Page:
How tall is too tall for downtown Burlington?
Proposed 26-storey tower dwarfing City Hall raises concerns
A local developer is proposing to build a 26-storey tower across from City Hall where a block of buildings currently stands.
The move has sparked concern from some Burlington city officials who worry about the height and parking, as well as what approving this project could signal to other developers interested in the downtown.
Carriage Gate Homes recently submitted an application for what’s being dubbed 421 Brant — a complex at the corner of Brant and James streets that would include residential, retail and office space.
“Overall, the scale is overwhelming for the downtown,” said area Coun. Marianne Meed Ward, who has also spoken out against a proposed condo tower of a similar size across from the lakefront downtown.
That project is now before the Ontario Municipal Board.
She believes “mobility hubs” like the land near the Burlington GO Station are better suited for developments of this height.
“We don’t want to have a forest of towers in the downtown … It would be a game-changer.”
Mayor Rick Goldring acknowledged the need for intensification, but noted the redevelopment would be the tallest building in the downtown. Because of that, Goldring is also concerned about the possibility of “dwarfing” nearby City Hall, an eight-storey structure. “It is somewhat of an iconic building.”
The city’s official plan caps the maximum height of buildings in that area at 12 storeys.
Nick Carnicelli, president of Carriage Gate Homes, said the project worth nearly $100 million “relates to the street a lot better” than the 12-storey development he put forward in 2013.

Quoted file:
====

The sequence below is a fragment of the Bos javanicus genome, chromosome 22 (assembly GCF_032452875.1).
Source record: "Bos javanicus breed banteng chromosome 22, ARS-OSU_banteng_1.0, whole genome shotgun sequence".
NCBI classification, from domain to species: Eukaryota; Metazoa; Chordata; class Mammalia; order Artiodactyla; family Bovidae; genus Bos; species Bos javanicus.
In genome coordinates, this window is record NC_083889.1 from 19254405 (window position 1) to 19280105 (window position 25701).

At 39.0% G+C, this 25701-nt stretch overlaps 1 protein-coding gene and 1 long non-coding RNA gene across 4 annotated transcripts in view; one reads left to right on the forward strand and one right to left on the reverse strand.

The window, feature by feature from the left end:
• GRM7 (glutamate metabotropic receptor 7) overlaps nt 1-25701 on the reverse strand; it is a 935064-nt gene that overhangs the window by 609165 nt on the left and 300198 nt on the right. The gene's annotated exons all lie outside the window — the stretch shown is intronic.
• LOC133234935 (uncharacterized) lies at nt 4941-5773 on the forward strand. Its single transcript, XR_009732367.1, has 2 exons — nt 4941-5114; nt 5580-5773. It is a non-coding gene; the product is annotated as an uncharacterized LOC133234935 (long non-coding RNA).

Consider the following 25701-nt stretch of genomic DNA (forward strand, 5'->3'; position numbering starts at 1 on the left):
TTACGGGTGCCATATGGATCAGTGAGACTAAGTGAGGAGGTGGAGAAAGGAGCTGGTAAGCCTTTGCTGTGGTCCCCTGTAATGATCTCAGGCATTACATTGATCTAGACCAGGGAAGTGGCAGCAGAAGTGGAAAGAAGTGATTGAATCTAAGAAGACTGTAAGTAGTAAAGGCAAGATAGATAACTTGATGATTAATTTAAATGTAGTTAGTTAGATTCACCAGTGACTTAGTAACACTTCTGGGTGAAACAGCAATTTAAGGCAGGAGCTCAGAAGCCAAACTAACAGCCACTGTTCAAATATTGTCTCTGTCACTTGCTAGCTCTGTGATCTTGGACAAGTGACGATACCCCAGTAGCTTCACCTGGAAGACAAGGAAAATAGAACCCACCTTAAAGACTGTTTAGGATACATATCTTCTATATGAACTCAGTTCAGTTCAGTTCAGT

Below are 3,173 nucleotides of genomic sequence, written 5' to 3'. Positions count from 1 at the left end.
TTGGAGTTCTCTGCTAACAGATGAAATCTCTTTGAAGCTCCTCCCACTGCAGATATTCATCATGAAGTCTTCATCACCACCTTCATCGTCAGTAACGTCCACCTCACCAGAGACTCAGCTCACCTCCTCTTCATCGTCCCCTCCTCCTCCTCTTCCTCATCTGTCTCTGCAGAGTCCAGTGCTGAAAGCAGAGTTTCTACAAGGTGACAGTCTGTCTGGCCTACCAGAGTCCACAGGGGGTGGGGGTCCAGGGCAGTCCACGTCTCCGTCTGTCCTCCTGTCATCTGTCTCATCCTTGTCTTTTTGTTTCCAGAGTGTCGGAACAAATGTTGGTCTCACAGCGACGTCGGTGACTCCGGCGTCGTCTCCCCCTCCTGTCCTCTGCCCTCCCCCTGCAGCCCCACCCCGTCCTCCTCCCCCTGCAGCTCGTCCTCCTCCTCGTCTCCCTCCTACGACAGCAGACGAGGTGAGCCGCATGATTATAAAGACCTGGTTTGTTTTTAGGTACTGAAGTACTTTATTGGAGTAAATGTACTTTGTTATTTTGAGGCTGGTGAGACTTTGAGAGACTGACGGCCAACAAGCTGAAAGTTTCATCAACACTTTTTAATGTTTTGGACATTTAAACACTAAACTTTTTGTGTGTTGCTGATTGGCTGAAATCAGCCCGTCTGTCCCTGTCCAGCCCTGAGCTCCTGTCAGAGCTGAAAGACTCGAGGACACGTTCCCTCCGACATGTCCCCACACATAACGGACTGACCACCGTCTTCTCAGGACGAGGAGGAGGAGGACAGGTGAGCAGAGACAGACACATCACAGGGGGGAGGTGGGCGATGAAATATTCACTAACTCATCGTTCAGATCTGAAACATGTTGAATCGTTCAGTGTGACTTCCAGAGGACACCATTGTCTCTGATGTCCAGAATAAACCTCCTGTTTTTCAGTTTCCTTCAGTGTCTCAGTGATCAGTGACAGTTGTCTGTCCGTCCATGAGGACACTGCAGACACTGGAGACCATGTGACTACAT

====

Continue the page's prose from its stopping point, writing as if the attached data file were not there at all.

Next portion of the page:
While this proposal calls for a taller structure, it has a more “slender” condominium building on top and set back from the street to allow for more streetscape, an area proposed for public art and walkable spaces that could also be used for patios, he said.
The building is expected to include 10,000 square feet of retail space on the main floor, with 14,000 square feet of office space on the second floor. A planned 183 residential units will start on the third floor. There will be four levels of underground parking.
“It’s a much more desirable building,” Carnicelli said, noting it adheres to an interim set of design guidelines for tall buildings recently endorsed by council. “It’s simplistic to say you’re only focused on the height.”
But Richard Harris, a McMaster University geography professor, says a 26-storey building in that location would be “visually intrusive.”
Intensification — the practice of increasing density in already built-up areas to avoid urban sprawl — is good, but it doesn’t all have to be done on one site, Harris said.
It might be more appropriate to have two towers half the size of the proposed one stacked beside each another.
Paul Russell’s record store, Looney Tunes, at 425 Brant St. is one of the properties that will have to go for the new development.
Russell said he has known the project has been coming for some time but is still worried about the difficulty in relocating after being in the same spot since 1984.
“I would like to stay downtown,” Russell said. “Whether I can or not, I don’t know.”
When it comes to the project as a whole, Russell has mixed feelings. Bringing more people to the area is good for business, but traffic and congestion will likely increase.
He believes a 26-storey structure will also change the “flavour” of the downtown. “We’re sort of losing our small-city feel.”
Mirella Marsilio — whose clothing store, Mirella’s Ladies Boutique, is also located in the affected stretch on Brant — hopes the development breathes new life into the core. “It is positive for the downtown.” A neighbourhood meeting on the project is expected to be scheduled for March 21 or 22.
“It’s simplistic to say you’re only focused on the height.” NICK CARNICELLI CARRIAGE GATE HOMES PRESIDENT
Mayor Rick Goldring is concerned about 421 Brant “dwarfing” nearby City Hall.